Carter remains an enigma to the general public; his abilities and range were so vast, extending over such an awe-inspiring span of time, that it is difficult to get a bead on exactly where his place in jazz is. Aside from biographer Ed Berger's cogent summary of Carter's career in the printed program and a too-little-too-late video montage near the end, this scattershot concert barely even tried.
Carter was still going strong at his 90th birthday party at the Bowl in 1997, playing alto sax brilliantly with amazing freshness. One wonders whether a tape from that concert exists -- if so, it should have been played -- but lacking that, a new release by the Mel Martin/Benny Carter Quintet live at Yoshi's from 1994 (Jazzed Media) proves how durable he remained in the 1990s.
Quincy Jones emceed virtually the entire concert, his words melting like honey, spinning fascinating anecdotes left and right, yet never quite managing to put Carter's career into focus. But we did have the rare, welcome, latter-day opportunity of watching Q lead a big band, the crack Clayton-Hamilton Jazz Orchestra, in his early, robust "Stockholm Suite."
Many songs and arrangements -- no doubt by Carter -- went unidentified in the first half, although that gap was rectified in the second half. This is important, for Carter's contributions to the Great American Songbook are not as well publicized as others. "When Lights Are Low" -- probably his most famous tune -- was name-checked, and it received a confident, swinging, beautifully scatted performance from one of Carter's last and most talented protegees, Roberta Gambarini.
The CHJO and Carter's last piano trio alternated as expert anchors for almost all of the program. Martin himself was present, playing fluid tenor and soprano saxes and participating in a sax quintet that precisely performed two excerpts from Carter's "Further Dimensions" album. Trumpeter Roy Hargrove was in a mostly subdued mood in most of his solos; guitarist Russell Malone made liquid unaccompanied work of "All About You"; James Moody continues to create subtle, swinging tenor bop lines at 82. Jeff Clayton's swooping sounds on alto sax were actually closer in spirit to those of another jazz alto titan whose own centennial was observed two weeks ago, Johnny Hodges.
The grand finale, a selection from an album that Carter wrote for Count Basie's band, "Kansas City Suite," found the CHJO doing an uncanny impression of the Basie sound via Carter's hand. He was a consummate craftsman, a gentleman supreme to all who knew him -- yet Carter's versatility and adaptability may explain why his image isn't as clear to us as those of other major jazzmen of his stature.
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Mel Martin/ Benny Carter Quintet
By Mark Keresman
Published: August 8, 2007
Know it or not, longtime Bay Area musicheads have likely heard tenor saxophonist Mel Martin — aside from leading Bebop & Beyond, he's played with Cold Blood, Santana, the Escovedo family, and assorted other homies. If you're a hardcore jazz fan, you've likely heard the legendary Benny Carter, as an alto saxophonist, arranger, composer, and/or conductor who, aside from leading small and large combos, has played with Charlie Parker, Ella Fitzgerald, and many others. Here, these longtime buds go to town on standards and originals, recorded live in 1994 at Yoshi's original location. Backed by a world-class trio featuring pianist Roger Kellaway (that's him on the closing theme to All in the Family), Carter and Martin make a fascinating match. Carter's alto is supple, old-school elegant, unpredictably fluid; Martin's tenor is slightly breathy, big-toned, luxuriant, and blues-drenched — to hear them intertwine is riveting. Other high points include Kellaway's jolly dissonant jabs on the charging "Perdido," and if extraterrestrials landed near your dwelling and asked, "What is this thing you humans call a 'jazz ballad?" you'd play them "People Time," which features Martin's achingly beautiful, meditative flute. Released this year to commemorate the late Carter's centennial, Friends is darn near everything a jazz disc ought to be.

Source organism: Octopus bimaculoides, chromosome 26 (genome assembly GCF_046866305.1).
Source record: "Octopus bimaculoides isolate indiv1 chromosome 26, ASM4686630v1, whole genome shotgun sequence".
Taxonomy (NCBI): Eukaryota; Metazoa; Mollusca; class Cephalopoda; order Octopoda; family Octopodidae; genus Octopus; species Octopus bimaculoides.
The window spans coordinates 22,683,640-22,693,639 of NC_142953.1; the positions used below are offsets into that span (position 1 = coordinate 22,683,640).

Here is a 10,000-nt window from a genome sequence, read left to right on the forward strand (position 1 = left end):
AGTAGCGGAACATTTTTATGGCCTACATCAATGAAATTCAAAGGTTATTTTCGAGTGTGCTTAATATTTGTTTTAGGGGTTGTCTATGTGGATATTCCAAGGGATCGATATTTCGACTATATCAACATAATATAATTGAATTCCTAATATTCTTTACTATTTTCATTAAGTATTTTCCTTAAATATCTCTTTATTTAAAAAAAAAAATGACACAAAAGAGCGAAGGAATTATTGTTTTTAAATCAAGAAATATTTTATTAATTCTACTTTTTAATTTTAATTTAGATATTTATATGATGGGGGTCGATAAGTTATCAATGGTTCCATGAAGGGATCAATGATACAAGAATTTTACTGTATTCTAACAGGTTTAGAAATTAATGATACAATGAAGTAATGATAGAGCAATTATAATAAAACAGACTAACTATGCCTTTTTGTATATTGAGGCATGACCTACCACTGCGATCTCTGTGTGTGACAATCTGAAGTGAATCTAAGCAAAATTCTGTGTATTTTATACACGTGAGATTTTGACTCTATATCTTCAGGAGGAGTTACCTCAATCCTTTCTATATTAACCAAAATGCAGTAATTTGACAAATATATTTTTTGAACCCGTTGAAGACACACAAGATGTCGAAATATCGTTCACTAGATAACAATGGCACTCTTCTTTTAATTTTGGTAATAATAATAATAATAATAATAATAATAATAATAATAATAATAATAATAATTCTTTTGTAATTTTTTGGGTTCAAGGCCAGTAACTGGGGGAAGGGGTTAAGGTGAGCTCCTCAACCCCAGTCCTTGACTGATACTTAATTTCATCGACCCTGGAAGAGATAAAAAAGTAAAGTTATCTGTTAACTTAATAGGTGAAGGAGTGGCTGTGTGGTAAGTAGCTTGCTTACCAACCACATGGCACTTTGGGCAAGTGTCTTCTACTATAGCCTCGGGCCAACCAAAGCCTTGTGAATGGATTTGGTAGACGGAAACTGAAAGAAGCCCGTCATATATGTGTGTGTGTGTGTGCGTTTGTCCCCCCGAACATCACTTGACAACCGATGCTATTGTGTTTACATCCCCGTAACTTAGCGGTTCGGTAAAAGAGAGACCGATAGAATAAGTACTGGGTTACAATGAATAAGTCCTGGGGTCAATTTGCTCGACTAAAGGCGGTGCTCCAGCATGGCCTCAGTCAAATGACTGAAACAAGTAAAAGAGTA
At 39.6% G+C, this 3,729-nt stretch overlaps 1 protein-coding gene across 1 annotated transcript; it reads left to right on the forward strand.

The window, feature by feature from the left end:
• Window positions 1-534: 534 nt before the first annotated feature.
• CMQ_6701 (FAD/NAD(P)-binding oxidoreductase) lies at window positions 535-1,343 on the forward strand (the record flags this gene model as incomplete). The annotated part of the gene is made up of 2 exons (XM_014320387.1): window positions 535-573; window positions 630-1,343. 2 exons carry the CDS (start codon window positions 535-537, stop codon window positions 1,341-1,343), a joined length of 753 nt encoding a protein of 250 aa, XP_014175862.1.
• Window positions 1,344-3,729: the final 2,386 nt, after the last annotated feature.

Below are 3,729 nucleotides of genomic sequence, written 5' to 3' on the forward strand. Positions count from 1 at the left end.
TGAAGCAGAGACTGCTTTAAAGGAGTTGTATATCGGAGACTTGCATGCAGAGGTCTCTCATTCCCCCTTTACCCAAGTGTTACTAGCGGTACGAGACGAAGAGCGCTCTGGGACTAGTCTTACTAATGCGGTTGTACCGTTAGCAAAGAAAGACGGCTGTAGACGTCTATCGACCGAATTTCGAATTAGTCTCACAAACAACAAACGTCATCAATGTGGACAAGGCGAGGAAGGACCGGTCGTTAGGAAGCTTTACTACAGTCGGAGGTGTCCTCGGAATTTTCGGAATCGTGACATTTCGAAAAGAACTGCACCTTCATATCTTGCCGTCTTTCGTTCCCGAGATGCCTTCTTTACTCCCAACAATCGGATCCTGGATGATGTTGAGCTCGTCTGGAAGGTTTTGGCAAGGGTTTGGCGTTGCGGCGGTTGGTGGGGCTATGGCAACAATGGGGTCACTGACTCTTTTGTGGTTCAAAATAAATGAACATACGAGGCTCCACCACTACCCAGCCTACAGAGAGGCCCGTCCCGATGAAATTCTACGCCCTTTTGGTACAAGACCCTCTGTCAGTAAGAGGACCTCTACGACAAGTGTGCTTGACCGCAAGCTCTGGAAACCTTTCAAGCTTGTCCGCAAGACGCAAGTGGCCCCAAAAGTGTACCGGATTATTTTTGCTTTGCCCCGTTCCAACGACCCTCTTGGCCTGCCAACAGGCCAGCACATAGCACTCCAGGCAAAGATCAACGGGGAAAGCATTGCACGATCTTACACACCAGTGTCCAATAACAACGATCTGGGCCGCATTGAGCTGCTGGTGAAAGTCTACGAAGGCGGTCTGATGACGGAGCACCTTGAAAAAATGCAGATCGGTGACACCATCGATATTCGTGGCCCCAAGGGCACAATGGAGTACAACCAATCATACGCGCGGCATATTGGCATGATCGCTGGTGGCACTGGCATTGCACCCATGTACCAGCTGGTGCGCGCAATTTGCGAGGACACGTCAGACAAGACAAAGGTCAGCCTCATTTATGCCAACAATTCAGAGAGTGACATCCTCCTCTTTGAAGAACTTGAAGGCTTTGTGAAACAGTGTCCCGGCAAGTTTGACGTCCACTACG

Talent-packed Bowl tribute to Benny Carter
By Don Heckman
August 10, 2007
The Benny Carter tribute Wednesday at the Hollywood Bowl couldn't have come on a more appropriate date: the 100th anniversary of the birth of the iconic, multiskilled artist who died in 2003. So it wasn't surprising that Carter's creative imagination -- a vital element through nearly eight decades -- was a constant presence in the long and varied program.
The event-packed evening, hosted by Quincy Jones, featured a diverse group of performers. The piano bench, for example, was claimed -- at different times -- by Tamir Hendelman, Gerald Clayton, Eldar and Chris Neville. The saxophone spotlight embraced James Moody, Mel Martin, Jeff Clayton and most of the sax section of the Clayton Hamilton Jazz Orchestra. And vocals were provided by Roberta Gambarini, Marlena Shaw and -- too briefly -- the ever-whimsical Moody.
Add the engaging guitar work of Russell Malone, the articulate trumpet playing of Roy Hargrove and the power and glory of the CHJO, and there was enough firepower on stage to trigger a pyrotechnic display of music written, arranged and inspired by Carter.